During the summer, Germany's government completed its move from drowsy, inoffensive Bonn to Berlin, once the hatchery of imperial and Nazi megalomania. The policies being pursued there by Chancellor Gerhard Schroeder's coalition of Social Democrats (SPD) and Greens, in office for a year now, are anything but traditional Teutonic, however. The "Berlin Republic" looks astonishingly American in its foreign and domestic approaches.
Schroeder and his Green Party foreign minister, Joschka Fischer, are living up to official Washington's hopes for Germany that go back decades by taking a broad view of their country's responsibilities in the world outside Central Europe. They have become as comfortable as Americans with the use of military force as a foreign policy instrument. They have sent German soldiers abroad, to the Balkans, to fight and occupy territory for the first time since 1945.
Fischer has moved human rights up the foreign policy agenda, indicating also that Germany will participate in the kinds of "humanitarian interventions" favored by the Clinton administration, such as in East Timor. He has broken with predecessor governments' policies by actively advocating membership in the European Union for Turkey, a favorite American ally.
Consistent with this decline in provincialism is a new citizenship law passed early last summer. It repudiates the traditional ethnic basis of German citizenship, replacing it with a civic basis, as in the United States and other countries such as France. The legislation promises to promote diversity and tolerance, virtues typically American. It may even lead Germans to the realization that, like the United States, theirs is an immigration country.
In other aspects of domestic policy Schroeder's administration has departed even more sharply from the past. The chancellor aims to reduce big government, promote individual responsibility, encourage entrepreneurship and competition -- a program that surprises coming from a Social Democrat whose party has always stood foursquare for the bureaucratic welfare state.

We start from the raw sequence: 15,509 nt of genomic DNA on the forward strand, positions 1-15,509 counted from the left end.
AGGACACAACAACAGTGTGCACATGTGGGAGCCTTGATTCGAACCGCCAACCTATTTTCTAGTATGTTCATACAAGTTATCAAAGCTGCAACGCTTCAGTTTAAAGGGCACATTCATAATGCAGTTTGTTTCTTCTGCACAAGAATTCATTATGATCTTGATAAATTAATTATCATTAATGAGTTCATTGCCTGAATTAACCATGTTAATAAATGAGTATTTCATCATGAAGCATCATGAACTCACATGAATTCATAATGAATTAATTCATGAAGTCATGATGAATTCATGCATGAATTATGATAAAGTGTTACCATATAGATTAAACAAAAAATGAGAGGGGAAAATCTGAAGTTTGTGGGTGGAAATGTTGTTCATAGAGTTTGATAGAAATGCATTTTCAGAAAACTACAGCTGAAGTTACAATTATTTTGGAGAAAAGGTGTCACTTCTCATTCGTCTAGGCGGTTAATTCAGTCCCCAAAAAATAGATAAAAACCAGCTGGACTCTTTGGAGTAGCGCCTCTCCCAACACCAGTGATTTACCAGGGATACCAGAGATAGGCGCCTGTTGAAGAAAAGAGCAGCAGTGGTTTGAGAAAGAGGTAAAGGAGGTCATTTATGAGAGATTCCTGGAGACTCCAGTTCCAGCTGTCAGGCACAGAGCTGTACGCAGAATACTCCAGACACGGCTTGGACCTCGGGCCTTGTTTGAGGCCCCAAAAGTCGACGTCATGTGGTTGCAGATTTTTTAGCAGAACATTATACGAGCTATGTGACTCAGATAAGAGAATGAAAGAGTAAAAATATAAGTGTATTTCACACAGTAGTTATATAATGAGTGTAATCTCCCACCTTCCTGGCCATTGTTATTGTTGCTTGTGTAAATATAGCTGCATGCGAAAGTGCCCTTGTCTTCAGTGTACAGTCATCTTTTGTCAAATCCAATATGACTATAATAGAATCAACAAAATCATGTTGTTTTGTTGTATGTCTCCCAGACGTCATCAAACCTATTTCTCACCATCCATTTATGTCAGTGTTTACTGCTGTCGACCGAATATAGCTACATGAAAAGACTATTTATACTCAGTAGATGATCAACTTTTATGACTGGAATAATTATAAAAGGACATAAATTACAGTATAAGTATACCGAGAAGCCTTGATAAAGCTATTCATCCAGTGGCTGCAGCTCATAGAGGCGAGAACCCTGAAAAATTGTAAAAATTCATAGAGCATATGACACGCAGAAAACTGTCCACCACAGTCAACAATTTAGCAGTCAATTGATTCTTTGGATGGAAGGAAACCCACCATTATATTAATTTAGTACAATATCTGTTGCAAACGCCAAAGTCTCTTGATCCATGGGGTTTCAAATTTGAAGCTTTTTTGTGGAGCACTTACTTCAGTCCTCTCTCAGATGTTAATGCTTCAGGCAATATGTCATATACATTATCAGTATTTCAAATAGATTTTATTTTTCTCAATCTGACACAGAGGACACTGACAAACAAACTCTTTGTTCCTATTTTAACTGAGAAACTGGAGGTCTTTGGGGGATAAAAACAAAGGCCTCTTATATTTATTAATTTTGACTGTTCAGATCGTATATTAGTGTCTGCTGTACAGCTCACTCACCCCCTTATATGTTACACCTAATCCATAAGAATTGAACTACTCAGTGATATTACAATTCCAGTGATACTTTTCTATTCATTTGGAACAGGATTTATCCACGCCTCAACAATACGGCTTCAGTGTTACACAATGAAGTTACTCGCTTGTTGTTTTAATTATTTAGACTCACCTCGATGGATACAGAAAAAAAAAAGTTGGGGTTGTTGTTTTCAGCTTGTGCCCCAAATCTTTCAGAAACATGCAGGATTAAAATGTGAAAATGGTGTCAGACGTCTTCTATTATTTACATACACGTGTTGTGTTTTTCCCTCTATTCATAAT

Berlin's program sounds like Washington's in the 1990s; balance the federal budget in eight years; lower the level of federal borrowing; pay down government debt (which has ballooned by 50 percent since 1994); slash taxes, especially for business; and reduce welfare payments.
This will be painful. The government proposes to cut every department's budget by 7 percent next year and to freeze old-age pensions (Germany has a universal, government-financed system) and the pay of civil servants (Germany has a lot) for two years. Some $16 billion is to be hacked out of next year's federal budget.
Schroeder's lieutenants are proposing that Germans, like Americans, rely more on private pensions to supplement the government system. Once a member of Volkswagen's board, the chancellor wants to create a business-friendly environment through tax breaks that decrease labor costs and through market deregulation, which in the fields of telecommunications and energy has already gone quite far.
True reform will be a slog. German society is consensus-minded and risk-averse. It prefers collectivist ways. It is skeptical about the value of disparities in wealth and income. It favors incremental change, not bold strokes. Government and parts of industry too hanker after the traditional approaches, which, until 1993, brought both a strikingly successful economy and "social peace," a political condition much treasured by Germans.
Real reform means tackling wages, hours and conditions of work -- making it easier, Schroeder's opponents grumble, to hire and fire, as in America. Only with more flexibility in the labor market has the government a ghost of a chance of achieving the one essential objective to which it is pledged: a substantial cut, well before the next national elections in 2002, in unemployment from the current level of 10 percent or 11 percent.
Fierce opposition to efforts, for example, to extend working hours in factories and department stores is coming from the powerful trade unions, far more important to SPD's election prospects than they are in the United States to the Democrats' chances. Left-wing SPD members decry many of the reforms as miscarriages of social justice, deserving condemnation precisely because they look so American. Voters seem hostile so far. They have dealt Schroeder's party stinging rebuffs in regional and local elections this autumn.
When will we know that Schroeder is nevertheless winning? Perhaps when Germans can shop until late at night in malls, just as Americans can.
The writer is the founder of the American Institute for Contemporary German Studies at Johns Hopkins University.